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Home > English > Alternatives International Journal > 2012 > September 2012 > Outposts and Price Tag Violence: A Blow Upon a Bruise

Outposts and Price Tag Violence: A Blow Upon a Bruise

Monday 3 September 2012, by Alternative Information Centre

As Israel dismantles the Migron outpost, a new report on settler violence and outposts is issued by the UNESCO Chair of Human Rights at Al Najah National University and the Alternative Information Center (AIC).

Outposts and Price Tag Violence: A Blow Upon a Bruise presents outpost-related events, including ‘price tag’ violence, as the logical continuation of the Israeli settlement enterprise and an important weathervane of Israeli policy in the occupied Palestinian territory.

Since the 1990s, when Israel officially pledged to stop construction of new settlements, it has tacitly permitted and often overtly assisted the establishment of over 100 outposts and since 2008, ‘price tag’ violence has emerged as a settler response to potential outpost demolitions by the Israeli government.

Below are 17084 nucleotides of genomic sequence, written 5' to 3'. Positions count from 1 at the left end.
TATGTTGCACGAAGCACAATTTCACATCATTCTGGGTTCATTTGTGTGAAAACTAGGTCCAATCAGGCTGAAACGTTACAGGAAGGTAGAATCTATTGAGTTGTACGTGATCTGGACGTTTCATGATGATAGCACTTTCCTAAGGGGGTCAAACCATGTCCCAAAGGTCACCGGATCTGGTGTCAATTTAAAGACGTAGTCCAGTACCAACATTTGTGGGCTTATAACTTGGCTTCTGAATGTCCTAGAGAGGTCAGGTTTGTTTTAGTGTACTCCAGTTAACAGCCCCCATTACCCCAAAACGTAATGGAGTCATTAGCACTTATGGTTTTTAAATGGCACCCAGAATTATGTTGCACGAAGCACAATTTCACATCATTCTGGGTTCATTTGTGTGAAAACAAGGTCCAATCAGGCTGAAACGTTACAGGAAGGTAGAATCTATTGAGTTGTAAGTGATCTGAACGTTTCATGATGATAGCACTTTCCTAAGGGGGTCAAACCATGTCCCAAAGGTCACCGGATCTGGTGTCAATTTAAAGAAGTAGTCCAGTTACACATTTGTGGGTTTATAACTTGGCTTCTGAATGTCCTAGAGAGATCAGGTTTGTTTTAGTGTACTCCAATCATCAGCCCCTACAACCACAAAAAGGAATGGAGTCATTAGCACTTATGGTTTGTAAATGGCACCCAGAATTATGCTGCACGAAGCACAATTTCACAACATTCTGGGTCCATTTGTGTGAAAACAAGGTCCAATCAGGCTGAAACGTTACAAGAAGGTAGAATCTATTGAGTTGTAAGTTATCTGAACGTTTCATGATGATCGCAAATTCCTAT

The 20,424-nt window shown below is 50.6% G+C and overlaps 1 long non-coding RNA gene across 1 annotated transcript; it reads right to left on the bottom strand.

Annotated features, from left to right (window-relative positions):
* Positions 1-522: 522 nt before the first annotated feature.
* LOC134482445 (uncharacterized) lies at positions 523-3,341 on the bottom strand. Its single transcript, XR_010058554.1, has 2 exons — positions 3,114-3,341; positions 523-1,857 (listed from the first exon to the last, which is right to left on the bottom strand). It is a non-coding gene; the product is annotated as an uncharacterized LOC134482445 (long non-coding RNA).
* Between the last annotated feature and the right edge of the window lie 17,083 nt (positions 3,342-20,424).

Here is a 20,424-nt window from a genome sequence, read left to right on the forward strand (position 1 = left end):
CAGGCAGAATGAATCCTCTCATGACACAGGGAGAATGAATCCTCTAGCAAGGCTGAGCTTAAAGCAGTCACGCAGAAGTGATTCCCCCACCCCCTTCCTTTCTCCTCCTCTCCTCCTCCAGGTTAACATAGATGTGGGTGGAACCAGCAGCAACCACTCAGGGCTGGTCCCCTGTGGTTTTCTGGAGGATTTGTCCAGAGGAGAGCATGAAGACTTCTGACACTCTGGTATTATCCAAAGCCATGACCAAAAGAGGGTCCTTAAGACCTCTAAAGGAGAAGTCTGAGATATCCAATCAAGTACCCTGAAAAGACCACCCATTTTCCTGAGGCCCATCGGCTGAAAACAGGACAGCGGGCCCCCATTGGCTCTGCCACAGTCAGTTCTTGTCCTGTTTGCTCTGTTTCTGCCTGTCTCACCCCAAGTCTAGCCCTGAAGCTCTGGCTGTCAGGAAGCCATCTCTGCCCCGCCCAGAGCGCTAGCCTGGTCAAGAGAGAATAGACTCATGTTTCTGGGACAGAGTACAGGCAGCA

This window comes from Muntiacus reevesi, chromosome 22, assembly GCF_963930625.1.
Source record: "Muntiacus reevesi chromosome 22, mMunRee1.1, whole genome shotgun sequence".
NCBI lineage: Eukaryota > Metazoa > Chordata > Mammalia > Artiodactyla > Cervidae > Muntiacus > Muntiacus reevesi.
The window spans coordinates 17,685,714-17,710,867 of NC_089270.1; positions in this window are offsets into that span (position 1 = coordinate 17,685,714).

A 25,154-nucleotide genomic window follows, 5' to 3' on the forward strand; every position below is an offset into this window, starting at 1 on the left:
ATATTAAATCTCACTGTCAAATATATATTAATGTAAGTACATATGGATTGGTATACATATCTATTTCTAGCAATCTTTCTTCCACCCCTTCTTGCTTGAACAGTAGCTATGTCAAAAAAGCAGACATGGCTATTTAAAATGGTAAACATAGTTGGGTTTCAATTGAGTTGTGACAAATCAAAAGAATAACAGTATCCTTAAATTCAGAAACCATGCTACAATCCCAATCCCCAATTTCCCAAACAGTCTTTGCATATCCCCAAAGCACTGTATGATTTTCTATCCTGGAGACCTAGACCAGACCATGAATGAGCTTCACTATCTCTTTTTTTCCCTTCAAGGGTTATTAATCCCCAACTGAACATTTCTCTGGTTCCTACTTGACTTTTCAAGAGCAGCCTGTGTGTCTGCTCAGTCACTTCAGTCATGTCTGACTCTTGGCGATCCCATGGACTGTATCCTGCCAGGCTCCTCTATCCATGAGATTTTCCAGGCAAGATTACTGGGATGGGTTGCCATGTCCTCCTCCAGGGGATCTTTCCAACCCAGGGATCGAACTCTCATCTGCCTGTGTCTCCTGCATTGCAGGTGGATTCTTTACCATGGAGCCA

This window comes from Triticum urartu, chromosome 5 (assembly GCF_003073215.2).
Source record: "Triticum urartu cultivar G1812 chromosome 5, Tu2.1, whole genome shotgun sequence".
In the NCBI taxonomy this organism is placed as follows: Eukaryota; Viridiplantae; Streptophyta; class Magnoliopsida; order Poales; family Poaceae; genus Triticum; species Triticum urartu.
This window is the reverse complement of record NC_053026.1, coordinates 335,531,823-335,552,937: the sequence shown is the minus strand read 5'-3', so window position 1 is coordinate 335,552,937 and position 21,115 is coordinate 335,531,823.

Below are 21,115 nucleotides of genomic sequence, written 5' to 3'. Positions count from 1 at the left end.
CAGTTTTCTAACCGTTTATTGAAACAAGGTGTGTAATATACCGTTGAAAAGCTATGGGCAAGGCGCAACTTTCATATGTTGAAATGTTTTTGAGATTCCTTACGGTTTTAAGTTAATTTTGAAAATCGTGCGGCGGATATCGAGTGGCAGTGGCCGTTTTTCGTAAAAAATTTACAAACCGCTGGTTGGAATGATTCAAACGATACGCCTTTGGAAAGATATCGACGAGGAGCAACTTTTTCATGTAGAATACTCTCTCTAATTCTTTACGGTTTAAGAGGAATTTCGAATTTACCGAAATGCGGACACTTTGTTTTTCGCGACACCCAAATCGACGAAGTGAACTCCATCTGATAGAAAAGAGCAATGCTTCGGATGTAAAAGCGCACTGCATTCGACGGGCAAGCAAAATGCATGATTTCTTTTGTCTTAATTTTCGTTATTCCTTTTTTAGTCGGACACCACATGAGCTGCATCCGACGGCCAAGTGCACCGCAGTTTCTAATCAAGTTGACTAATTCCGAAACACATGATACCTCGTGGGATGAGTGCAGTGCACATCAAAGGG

Since June 2008 there have been over 60 verified ‘price tag’ attacks that have targeted 110 communities, of which 25 featured religious slurs or desecration, including 9 cases of mosque arson."

Outposts and ‘price tag’ violence are rooted in disrespect for international and Israeli law by Israeli government authorities and settlers alike. In addition, Israeli public officials and government institutions are involved in planning and constructing the outposts, to which millions of dollars in public funds are channeled. Since March 2011 the official Israeli policy is to “legalize” the outposts.

Moreover the report claims that outpost demolitions only convey the semblance of law enforcement. Between 1997 and 2007, the Israeli Civil Administration executed only 3 per cent of the outstanding demolition orders against illegal Israeli construction in the oPt; usually only “dummy” outposts are targeted, which are rebuilt the next day.

The report also claims that price tag attacks might trigger Palestinian counter-attacks, which could destabilize the Israeli government. Subsequent government fears of further ‘price tag’ attacks, the logic goes, will coerce the Israeli government into not demolishing outposts.